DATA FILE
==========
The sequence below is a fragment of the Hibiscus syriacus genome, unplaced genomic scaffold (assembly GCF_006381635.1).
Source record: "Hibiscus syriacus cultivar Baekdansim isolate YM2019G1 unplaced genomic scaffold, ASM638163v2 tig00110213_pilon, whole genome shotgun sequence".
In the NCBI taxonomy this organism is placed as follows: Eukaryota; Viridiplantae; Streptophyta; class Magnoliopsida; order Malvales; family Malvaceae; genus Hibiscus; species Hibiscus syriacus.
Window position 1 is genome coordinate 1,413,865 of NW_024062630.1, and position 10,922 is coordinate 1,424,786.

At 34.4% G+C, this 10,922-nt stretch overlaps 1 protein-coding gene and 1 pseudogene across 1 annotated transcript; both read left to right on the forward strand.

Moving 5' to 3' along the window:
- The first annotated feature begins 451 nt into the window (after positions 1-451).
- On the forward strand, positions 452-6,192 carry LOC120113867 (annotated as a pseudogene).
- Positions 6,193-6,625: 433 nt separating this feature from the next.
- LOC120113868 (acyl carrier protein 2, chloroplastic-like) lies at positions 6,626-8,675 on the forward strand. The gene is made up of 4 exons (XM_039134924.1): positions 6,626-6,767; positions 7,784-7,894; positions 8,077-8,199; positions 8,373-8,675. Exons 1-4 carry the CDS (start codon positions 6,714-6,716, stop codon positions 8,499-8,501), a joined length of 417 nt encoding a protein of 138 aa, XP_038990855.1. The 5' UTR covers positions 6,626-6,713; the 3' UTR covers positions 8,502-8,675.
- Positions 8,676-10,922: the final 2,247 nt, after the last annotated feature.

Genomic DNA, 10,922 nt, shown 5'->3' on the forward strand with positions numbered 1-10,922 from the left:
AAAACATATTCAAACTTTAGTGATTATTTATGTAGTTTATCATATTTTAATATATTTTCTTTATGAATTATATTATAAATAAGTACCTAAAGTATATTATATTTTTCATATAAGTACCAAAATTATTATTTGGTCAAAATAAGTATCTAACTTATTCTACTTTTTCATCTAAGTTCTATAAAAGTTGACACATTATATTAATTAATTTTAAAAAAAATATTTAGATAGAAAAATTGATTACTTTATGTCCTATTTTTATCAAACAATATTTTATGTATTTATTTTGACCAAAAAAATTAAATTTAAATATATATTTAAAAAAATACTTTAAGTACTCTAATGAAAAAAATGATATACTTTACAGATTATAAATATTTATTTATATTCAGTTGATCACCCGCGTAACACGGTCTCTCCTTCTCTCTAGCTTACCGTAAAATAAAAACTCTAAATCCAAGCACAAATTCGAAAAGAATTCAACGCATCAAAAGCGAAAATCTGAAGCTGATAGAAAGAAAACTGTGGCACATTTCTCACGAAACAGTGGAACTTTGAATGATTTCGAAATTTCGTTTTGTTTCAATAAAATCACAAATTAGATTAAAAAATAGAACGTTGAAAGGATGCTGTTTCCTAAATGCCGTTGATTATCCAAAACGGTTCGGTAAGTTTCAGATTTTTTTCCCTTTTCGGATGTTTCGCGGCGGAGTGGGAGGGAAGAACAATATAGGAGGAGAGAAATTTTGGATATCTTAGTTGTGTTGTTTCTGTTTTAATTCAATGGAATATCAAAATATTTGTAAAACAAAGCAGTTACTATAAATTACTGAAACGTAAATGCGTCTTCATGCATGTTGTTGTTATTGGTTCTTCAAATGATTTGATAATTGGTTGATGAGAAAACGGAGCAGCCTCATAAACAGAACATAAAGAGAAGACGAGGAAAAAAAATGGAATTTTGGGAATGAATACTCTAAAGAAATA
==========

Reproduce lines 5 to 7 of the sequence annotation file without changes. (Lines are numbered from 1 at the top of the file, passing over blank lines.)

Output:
At 34.4% G+C, this 10,922-nt stretch overlaps 1 protein-coding gene and 1 pseudogene across 1 annotated transcript; both read left to right on the forward strand.

Moving 5' to 3' along the window:
- The first annotated feature begins 451 nt into the window (after positions 1-451).